Allman, Jean, Susan Geiger, and Nakanyike Musisi, eds. Women in African Colonial Histories. Bloomington: Indiana University Press, 2002.
This collection of thirteen essays provides an excellent entry point into studies of women under colonialism. Articles address encounters with colonial representatives, how women were perceived, and women’s political power by looking at missionaries and royal women in Zimbabwe, marriage in northern Ghana, and education in the Belgian Congo, among other intriguing histories.
Berger, Iris. “African Women’s History: Themes and Perspectives.” Journal of Colonialism and Colonial History 4.1 (2003).
A concise overview of research on African women’s history, with the growing body of work that places women’s experiences at the center, so that marriage and reproductive concerns, women’s work, and political activism are the starting point of understanding social change under colonialism.
Bradford, Helen. “Women, Gender and Colonialism: Rethinking the History of the British Cape Colony and Its Frontier Zones, c. 1806–70.” Journal of African History 37.3 (1996): 351–370.
An important study that urges a new appraisal of key events, including the well-known story of Nonquawuse and the Xhosa of 1856–1857. Bradford demonstrates how a more complete assessment of women’s perspective brings new understanding to history in general.
Hodgson, Dorothy L., and Sheryl A. McCurdy, eds. “Wicked” Women and the Reconfiguration of Gender in Africa. Portsmouth, NH: Heinemann, 2001.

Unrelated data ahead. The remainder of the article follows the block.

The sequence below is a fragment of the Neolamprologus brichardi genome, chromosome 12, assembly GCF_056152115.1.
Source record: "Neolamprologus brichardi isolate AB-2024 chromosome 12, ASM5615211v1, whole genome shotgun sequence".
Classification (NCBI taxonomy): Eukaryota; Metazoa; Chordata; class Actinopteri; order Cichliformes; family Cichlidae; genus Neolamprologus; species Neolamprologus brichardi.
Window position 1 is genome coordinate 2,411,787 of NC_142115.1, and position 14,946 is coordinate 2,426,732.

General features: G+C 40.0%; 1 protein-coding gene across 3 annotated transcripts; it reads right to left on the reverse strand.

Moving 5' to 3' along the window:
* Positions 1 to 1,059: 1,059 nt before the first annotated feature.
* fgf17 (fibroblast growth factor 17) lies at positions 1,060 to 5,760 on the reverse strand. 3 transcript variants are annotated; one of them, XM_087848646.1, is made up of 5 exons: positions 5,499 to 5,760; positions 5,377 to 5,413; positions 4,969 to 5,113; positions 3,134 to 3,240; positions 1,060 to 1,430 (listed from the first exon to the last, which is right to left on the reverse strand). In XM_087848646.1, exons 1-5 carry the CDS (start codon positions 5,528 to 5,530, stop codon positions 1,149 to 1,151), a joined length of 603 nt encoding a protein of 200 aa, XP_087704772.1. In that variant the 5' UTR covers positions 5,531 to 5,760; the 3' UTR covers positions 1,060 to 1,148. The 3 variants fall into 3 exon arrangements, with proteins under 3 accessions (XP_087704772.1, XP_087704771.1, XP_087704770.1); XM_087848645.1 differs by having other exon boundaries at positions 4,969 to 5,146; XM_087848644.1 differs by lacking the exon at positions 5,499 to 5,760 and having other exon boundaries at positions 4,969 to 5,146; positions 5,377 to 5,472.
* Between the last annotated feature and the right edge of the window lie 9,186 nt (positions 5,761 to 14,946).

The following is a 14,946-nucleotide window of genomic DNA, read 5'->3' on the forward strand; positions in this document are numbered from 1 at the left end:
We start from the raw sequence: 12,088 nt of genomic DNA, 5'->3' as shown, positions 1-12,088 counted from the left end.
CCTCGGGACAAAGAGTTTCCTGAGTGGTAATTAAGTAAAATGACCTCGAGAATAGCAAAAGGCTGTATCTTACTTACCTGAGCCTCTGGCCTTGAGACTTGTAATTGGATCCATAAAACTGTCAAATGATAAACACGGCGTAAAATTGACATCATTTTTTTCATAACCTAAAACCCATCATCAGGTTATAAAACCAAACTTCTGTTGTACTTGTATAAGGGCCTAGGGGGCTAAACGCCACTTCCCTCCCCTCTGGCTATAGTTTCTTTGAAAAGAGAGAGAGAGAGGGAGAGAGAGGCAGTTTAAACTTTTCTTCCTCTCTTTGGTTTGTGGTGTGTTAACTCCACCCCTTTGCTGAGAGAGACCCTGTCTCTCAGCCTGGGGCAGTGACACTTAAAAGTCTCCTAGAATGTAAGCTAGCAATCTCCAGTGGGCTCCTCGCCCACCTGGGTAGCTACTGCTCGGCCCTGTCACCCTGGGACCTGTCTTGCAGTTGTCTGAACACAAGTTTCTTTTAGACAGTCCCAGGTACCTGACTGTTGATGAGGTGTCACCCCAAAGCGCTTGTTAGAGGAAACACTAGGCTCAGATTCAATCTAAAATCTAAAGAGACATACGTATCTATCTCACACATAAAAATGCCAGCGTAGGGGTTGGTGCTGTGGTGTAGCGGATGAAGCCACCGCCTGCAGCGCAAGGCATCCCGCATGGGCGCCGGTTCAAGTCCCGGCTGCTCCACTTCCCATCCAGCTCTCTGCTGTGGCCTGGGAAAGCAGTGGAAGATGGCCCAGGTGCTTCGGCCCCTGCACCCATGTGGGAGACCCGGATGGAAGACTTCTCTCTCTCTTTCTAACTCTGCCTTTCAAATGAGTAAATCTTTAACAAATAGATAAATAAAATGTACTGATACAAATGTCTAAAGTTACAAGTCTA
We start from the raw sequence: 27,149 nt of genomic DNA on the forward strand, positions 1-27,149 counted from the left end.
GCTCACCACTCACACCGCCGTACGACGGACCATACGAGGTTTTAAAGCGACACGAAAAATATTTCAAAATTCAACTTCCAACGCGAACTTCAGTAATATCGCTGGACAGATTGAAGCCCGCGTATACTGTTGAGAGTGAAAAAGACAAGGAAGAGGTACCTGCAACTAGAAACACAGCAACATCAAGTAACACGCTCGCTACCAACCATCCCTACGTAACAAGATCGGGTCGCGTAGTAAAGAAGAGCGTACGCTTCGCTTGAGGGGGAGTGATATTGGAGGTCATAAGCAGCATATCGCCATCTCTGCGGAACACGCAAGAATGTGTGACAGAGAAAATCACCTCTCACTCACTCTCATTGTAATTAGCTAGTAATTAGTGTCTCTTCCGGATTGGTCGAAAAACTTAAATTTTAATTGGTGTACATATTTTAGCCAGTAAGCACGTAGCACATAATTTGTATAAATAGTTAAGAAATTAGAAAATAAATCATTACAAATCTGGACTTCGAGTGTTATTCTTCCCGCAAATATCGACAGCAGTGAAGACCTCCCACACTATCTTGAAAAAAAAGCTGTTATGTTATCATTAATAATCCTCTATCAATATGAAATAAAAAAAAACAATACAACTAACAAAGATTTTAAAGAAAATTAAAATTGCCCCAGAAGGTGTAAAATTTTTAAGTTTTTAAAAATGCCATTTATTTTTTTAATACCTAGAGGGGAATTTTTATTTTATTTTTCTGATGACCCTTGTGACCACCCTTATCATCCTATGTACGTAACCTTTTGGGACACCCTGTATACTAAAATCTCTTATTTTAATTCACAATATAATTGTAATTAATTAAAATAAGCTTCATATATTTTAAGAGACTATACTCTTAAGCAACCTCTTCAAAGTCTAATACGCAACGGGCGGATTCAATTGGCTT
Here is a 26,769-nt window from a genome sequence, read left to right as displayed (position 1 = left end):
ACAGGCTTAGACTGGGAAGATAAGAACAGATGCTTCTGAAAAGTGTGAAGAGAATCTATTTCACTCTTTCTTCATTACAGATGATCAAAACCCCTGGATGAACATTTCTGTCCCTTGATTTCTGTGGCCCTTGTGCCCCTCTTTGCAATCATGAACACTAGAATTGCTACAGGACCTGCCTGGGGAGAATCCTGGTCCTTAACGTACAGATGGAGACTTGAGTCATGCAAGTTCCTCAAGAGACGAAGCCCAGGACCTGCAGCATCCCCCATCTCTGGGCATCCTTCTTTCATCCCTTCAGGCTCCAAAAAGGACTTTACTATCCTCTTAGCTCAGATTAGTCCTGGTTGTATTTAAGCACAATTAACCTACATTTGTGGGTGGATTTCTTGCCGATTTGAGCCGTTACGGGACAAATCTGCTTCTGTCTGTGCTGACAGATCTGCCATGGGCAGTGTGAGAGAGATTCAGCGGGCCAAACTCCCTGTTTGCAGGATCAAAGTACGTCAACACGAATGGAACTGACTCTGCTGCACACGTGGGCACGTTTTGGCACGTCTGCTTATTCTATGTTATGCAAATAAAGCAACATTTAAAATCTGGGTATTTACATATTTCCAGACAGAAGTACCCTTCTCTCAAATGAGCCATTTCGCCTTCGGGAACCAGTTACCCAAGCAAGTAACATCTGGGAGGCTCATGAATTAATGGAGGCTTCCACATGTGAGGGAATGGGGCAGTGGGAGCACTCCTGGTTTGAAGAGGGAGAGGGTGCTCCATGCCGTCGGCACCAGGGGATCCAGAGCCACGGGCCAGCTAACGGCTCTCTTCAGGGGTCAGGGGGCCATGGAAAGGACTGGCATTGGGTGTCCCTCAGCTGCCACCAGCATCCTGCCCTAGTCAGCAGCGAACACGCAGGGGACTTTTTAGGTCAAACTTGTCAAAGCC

A collection of fifteen articles, the majority on colonial history and women’s disruptive behavior, including contributions on marriage in Nigeria, Ghana, and Tanzania, fertility in Tanzania, and colonial constructions of women as “bad” in Uganda and Zambia.
Hunter, Monica. “The Effects of Contact with Europeans on the Status of Pondo Women.” Africa 6.3 (1933): 259–276.
After providing details on marriage practices and women’s rural labor among the South African Pondo, Hunter describes how European culture disrupted economic activities and altered social organization. Among the earliest scholarly reports based on extensive observation, Hunter concludes that women lost ground economically but gained some freedom due to loosening kin control.
Kanogo, Tabitha. African Womanhood in Colonial Kenya, 1900–50. Athens, OH: Ohio University Press, 2005.
This study centers women in the colonial experience by investigating colonial law, sexuality, marriage, bridewealth, female genital cutting, and mission education as ways of understanding changing ideas about female identity and womanhood in Kenya.
Schmidt, Elizabeth. Peasants, Traders, and Wives: Shona Women in the History of Zimbabwe, 1870–1939. Portsmouth, NH: Heinemann, 1992.
Analyzes the changes that colonialism brought to Shona women, including chapters on women’s agricultural work and engagement in market activities, missionary education and domesticity, and women’s domestic work in European households. Schmidt demonstrates how the attempts of African and colonial men to control female sexuality were “central to the shaping of the Southern Rhodesian political economy” (p. 7).
Walker, Cherryl, ed. Women and Gender in Southern Africa to 1945. London: James Currey, 1990.
A collection of thirteen articles, all on South Africa with one on Lesotho, and covering a range of topics including religion, education, domestic service and domesticity, and politics.